In Baluchistan, the situation is more complex. Here two different types of tribal forces are at work: Baluch and Pushtuns. Baluch tribesmen are operating under ethnic and nationalist umbrella. Baluch are alienated from Pakistani state and society. Their small numbers and negligible representation in various segments of the society is reinforcing their alienation. In the last sixty years, Baluch have risen several times against the state authority. Since 2004, violence has rapidly escalated in Baluchistan. Baluch militants attacking security forces, critical infrastructure of gas pipeline and railways while security forces responding by launching operations against Baluch. Members of three major tribes: Bugti, Marri and Mengal are actively involved in armed struggle against government. Government is trying to use intra-tribal rivalry and competition to thwart the efforts of hostile tribesmen. This is a recipe for long term instability. Sincere efforts of a comprehensive dialogue with Baluchs need to be put on a fast tract. Genuine grievances of Baluchs need to be addressed and Islamabad has to take Baluchs into confidence in all matters pertaining to development in the province. Pushtuns in Baluchistan are not monolithic. In addition to tribal divisions they have different political visions. Afghan Pushtuns based in Pushtun dominated areas of Baluchistan have been successful in maintaining some influence in that region. Insurgents fighting Afghan and coalition forces in Afghanistan have also found support among these Pushtuns. This support is based on religious, ethnic and tribal bonds. On the other hand nationalist Pushtuns see current violence in which Pushtuns are dying on both sides as against their interests.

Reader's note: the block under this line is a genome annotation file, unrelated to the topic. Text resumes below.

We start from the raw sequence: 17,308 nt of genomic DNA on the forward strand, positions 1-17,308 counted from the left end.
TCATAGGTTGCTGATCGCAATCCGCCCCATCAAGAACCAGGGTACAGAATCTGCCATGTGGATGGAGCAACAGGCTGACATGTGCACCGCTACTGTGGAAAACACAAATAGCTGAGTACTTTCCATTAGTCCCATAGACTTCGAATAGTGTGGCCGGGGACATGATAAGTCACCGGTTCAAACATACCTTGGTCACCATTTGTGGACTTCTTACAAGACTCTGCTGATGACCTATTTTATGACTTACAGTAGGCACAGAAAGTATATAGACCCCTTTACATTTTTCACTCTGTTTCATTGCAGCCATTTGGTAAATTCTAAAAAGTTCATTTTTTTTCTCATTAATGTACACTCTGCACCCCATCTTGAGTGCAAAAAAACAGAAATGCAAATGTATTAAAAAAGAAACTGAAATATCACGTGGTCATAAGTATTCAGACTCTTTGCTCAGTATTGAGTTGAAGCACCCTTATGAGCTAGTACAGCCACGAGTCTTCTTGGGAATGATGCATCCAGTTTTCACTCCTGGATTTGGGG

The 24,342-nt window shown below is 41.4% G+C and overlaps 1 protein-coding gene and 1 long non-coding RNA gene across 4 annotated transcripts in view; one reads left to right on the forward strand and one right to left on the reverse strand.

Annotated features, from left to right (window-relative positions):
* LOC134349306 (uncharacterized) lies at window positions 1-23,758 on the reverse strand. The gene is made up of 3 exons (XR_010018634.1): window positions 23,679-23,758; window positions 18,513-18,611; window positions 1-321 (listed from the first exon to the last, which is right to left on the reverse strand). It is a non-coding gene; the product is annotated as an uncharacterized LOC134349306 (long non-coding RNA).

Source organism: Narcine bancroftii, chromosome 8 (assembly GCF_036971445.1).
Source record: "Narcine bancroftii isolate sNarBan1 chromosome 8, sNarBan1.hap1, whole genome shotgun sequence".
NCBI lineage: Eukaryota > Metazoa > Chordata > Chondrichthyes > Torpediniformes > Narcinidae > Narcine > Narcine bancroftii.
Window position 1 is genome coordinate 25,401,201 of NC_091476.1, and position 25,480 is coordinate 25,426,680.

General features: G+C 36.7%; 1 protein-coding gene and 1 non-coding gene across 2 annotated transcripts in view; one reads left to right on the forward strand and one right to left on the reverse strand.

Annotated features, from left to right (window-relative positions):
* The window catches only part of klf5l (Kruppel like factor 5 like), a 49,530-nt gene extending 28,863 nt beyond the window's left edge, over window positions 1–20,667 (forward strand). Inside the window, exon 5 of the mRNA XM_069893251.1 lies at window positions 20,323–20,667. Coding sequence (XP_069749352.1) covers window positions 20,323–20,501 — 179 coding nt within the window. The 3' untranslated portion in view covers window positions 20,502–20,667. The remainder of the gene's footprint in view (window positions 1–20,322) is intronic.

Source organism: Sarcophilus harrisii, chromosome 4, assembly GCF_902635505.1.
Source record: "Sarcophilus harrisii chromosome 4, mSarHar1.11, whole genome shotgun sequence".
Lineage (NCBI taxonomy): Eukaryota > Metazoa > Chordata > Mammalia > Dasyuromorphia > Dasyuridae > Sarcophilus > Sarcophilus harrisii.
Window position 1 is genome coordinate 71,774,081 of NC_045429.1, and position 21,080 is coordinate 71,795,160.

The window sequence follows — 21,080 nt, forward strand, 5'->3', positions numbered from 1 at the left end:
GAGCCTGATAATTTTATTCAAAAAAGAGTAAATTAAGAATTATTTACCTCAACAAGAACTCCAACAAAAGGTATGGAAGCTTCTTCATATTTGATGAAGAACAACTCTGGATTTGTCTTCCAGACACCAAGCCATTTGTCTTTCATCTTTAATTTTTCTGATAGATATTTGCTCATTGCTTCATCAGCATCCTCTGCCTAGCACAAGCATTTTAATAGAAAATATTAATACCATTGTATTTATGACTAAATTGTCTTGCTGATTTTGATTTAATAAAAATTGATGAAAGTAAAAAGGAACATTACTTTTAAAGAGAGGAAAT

Pakistan-Iran border is also becoming hot. There have been several shootouts between smugglers and other trouble makers and security forces of both countries. In February 2007, Pakistanis security forces arrested seven Iranian trying to enter Pakistan. There was disagreement between two countries about who should interrogate these suspects and in protest Iran closed its border. In early 2007, a Sunni group called Jundullah claimed attacks on Iranian security forces in Baluchistan-Sistan region. Iran is building a fence along its border with Pakistan which is the cause of resentment among Baluchs of both countries. In addition, this attempt of fencing of border by Iran will affect smuggling operations therefore smugglers will partly finance the activities of Baluch insurgents operating on both side of the border. Iran fearful of U.S. intentions, see Pakistan’s cooperation with U.S. with suspicion and worries that Washington and Islamabad may be colluding to cause headaches for Tehran by stirring trouble in Iranian Baluchistan. Some Gulf sheikhdoms fearing decline of their fortunes in case of success of Gwadar port are also quietly funding some Baluch armed groups. In view of increasing frustrations of Washington and Kabul, it is also tempting for them to support Baluch groups. They may see rise of ethnic and nationalistic Baluchs as a buffer against religious extremism emanating from the region. That project can be sub-contracted to Indians who will be happy to oblige. Indians may consider this option to use it in future as a bargaining chip over Kashmir. The deal may have a clause of ‘You stop supporting my terrorist and your freedom fighter and I’ll stop supporting my freedom fighter and your terrorist’. If instability of the area bordering Afghanistan, Pakistan and Iran increases, Baluch may be tempted to emulate Iraqi Kurds and try to carve out their own autonomous region.